Thursday 3rd, February: No, the heading was not a typo, I did not mean "ride", although there are times when that is a good question as well (and generally the answer should be to ride!). What caught my eye was the report in the Cambridge News: "Warning of A14 'standstill' without action on upgrade". Along with this item were also reports on "A14 blocked after car hits barrier" and "Death toll doubles on county roads".
I suppose I'd better put my cards on the table, I am not a great fan of just building new roads. It seems to me that we will see a decline in oil (for petrol) production in the not too distant future. There is a concept known as Peak Oil when the maximum rate of global petroleum extraction is reach and after which it will go into terminal decline. According to the Wikipedia article optimistic estimations are that this will occur by 2020 and some models indicate that this point was passed in 2006. The challenge is that this issue is both highly emotionally charged and has huge economic and political consequences. A quick look at the UKERC (UK Energy Research Centre) website has a report (ISBN 1-903144-0-35) suggesting that there is a significant risk of Peak Oil before 2020 and that even an optimistic figure for Peak Oil would be only 2030.
There are many ifs and buts, such as how much of an "oilfield" is economically recoverable and whether new technologies and finds will significantly change the picture. However it is clear that the world is becoming more desperate in its search for oil - with the Arctic being opened up and deeper mine being drilled under the oceans - as demonstrated by the Deepwater oil disaster.
So what does this all have to do with the A14 - well rather than conventional thinking we need to explore new ways of "communicating", which is after all what roads do. It seems to me that in my cycle travels around the UK there are clear progressions from one form of transport to another. We started on foot, moving to horses and the rivers. Here in the Fens the Lodes were an important series of man-made waterways that apparently date from Roman times that provided by navigation between the villages and drainage of the surrounding fenland. The waterways were superseded by the railways which were then superseded by the roads. (Some of these routes have since reverted to cycle routes - Cycling from Hull to Cambridge - Day 1 Lincoln to Boston.)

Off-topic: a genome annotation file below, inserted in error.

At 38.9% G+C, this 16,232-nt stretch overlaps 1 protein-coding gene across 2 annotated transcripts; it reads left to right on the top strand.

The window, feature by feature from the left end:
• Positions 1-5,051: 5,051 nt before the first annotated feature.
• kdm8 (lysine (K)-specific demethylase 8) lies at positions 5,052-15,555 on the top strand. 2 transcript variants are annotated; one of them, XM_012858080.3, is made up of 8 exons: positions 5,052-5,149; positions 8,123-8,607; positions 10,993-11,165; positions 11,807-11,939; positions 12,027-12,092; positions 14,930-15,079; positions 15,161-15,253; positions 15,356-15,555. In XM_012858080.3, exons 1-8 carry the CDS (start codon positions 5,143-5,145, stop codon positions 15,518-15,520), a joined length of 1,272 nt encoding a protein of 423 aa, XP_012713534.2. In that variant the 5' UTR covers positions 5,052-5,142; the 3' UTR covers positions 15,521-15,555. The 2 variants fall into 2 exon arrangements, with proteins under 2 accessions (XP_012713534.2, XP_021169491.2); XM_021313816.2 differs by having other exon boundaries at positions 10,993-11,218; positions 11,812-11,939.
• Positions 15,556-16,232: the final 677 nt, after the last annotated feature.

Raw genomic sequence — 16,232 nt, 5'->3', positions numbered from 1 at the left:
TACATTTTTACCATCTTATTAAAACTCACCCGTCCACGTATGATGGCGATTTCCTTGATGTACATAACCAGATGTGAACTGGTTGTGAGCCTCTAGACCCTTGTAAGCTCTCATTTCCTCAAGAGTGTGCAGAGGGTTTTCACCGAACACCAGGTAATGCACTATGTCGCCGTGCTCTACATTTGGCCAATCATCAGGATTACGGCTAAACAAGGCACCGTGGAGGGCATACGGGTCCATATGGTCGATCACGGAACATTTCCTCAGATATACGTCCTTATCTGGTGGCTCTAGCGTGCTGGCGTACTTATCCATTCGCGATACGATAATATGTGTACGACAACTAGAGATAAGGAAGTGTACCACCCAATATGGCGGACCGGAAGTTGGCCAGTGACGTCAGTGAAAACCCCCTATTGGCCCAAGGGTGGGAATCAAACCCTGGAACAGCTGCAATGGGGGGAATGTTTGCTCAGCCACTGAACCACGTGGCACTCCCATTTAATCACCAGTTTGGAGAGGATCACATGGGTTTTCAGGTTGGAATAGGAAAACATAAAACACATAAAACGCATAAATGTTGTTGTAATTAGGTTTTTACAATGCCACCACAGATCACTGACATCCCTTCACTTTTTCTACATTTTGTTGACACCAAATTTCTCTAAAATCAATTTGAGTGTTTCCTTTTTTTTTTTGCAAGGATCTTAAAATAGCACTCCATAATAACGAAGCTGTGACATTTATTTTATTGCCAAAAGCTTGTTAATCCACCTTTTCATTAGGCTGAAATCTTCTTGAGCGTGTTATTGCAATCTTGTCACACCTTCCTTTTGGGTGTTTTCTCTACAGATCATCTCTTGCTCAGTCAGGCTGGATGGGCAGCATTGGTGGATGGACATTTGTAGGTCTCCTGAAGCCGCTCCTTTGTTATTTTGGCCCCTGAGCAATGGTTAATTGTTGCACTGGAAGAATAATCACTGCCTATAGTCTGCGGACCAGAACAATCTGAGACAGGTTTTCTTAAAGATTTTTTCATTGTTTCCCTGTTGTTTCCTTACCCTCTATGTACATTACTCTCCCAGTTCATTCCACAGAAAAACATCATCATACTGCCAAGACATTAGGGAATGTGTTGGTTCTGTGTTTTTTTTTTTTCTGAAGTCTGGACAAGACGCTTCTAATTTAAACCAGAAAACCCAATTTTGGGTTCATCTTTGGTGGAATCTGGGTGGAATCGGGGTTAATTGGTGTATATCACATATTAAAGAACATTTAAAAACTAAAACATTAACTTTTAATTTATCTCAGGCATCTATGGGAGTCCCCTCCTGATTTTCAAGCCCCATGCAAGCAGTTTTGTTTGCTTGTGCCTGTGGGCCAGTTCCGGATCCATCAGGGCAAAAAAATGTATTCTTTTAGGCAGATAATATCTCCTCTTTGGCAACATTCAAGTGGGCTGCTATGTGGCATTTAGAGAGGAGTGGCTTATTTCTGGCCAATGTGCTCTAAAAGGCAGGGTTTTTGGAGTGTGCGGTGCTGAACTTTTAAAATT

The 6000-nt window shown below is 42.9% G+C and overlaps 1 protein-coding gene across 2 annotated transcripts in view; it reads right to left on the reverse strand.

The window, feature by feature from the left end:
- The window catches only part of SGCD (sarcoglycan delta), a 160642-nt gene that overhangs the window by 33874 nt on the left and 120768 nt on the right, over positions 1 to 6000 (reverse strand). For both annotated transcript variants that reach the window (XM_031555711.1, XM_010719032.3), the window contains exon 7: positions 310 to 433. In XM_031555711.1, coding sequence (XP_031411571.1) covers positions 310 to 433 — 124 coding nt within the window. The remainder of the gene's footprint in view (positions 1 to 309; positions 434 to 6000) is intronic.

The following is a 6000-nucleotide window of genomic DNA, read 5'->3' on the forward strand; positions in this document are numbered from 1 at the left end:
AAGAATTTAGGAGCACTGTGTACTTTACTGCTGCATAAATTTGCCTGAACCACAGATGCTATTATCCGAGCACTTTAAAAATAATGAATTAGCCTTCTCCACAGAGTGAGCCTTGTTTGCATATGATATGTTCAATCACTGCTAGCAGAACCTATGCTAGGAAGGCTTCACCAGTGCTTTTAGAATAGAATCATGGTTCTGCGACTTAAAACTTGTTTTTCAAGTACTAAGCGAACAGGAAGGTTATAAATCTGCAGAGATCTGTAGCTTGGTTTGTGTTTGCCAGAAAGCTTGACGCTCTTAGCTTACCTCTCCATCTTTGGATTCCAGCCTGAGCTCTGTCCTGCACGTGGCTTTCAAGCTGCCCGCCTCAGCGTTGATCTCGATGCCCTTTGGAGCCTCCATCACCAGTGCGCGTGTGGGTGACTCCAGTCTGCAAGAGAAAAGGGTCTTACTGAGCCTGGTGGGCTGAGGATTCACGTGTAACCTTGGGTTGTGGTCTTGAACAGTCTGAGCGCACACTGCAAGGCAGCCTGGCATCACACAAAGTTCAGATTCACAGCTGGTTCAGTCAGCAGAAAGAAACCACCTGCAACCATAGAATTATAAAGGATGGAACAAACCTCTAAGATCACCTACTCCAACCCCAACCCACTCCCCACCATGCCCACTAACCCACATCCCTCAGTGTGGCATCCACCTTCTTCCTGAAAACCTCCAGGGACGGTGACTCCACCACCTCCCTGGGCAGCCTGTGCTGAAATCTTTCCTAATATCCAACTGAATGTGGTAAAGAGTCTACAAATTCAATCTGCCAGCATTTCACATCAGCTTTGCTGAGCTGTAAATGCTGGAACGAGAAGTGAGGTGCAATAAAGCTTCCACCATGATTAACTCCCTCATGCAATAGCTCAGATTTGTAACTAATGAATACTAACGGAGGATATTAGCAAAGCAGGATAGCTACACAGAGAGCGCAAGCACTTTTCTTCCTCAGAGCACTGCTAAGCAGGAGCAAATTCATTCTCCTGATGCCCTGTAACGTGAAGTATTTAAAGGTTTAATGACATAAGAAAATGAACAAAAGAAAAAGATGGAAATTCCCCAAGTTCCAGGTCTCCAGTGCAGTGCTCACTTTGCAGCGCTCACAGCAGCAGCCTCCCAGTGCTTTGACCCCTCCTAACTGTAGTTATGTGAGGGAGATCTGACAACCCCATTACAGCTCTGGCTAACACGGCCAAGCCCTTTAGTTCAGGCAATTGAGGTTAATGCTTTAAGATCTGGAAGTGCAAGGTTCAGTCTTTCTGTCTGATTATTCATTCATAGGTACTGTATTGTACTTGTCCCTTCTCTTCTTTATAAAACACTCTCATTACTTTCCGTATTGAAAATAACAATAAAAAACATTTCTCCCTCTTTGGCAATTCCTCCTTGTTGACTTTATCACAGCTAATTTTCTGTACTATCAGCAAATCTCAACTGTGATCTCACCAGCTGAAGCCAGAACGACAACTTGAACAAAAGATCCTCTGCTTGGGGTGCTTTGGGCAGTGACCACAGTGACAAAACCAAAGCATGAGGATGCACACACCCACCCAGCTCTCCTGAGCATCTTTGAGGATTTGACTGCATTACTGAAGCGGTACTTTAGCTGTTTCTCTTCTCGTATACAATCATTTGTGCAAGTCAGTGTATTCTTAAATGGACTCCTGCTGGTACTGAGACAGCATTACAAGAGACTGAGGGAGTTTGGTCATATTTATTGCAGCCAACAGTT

So the question is what comes next in terms of a "transport revolution". It seems that we generally have to make choices about the cost of living and where jobs are to be found and how to get from our homes to our places of work. Here in the Cambridge area a reasonable percentage choose to commute into London by train to work. This balances the equation of quality of life as affected by time away from home, cost of living, cost of transport and ability to make money. The balance is not fixed and depending upon personal and family circumstances can and will change. For others the balance is about say commuting between St Ives and Cambridge to work.
The trouble is commuting rarely gets better. I used to commute to London twice a week, it was not pleasant, I would often stay late just to avoid the peak train times where late-comers found themselves standing on the journey home in packed carriages. At one stage I also used to find myself driving around the M25 on a regular basis - it was just awful. The trouble is that, as happened with the M25 new or improved roads can often act to draw more traffic in. Indeed more trains between London and Cambridge will probably help in the short-term but will almost inevitably draw more people to commute.
Now back to the A14, there are broadly two main types of traffic, haulage and commuters. I can't help feeling that as fuel prices inevitably go up then the railways should be absorbing the haulage, at least on strategic routes and as for commuters, a reasonable percentage don't need to physically be there. I accept that there are some roles than need a physical presence. At the moment there are no remote control builders or plumbers say. However we are on the verge of a new communication wave which can reduce the need to travel - the Broadband wave. At the moment there are limitations, most people think Internet rather than Broadband. However As part of my work I want to stay "socially" connected - which means better video connections, I don't want to lose the water-cooler moments, although I generalise them beyond TV. I feel there they provide serendipitous moments to discuss issues and fix problems.
Enough rambling for now - it is windy and my back twinges a bit at the moment so no cycling.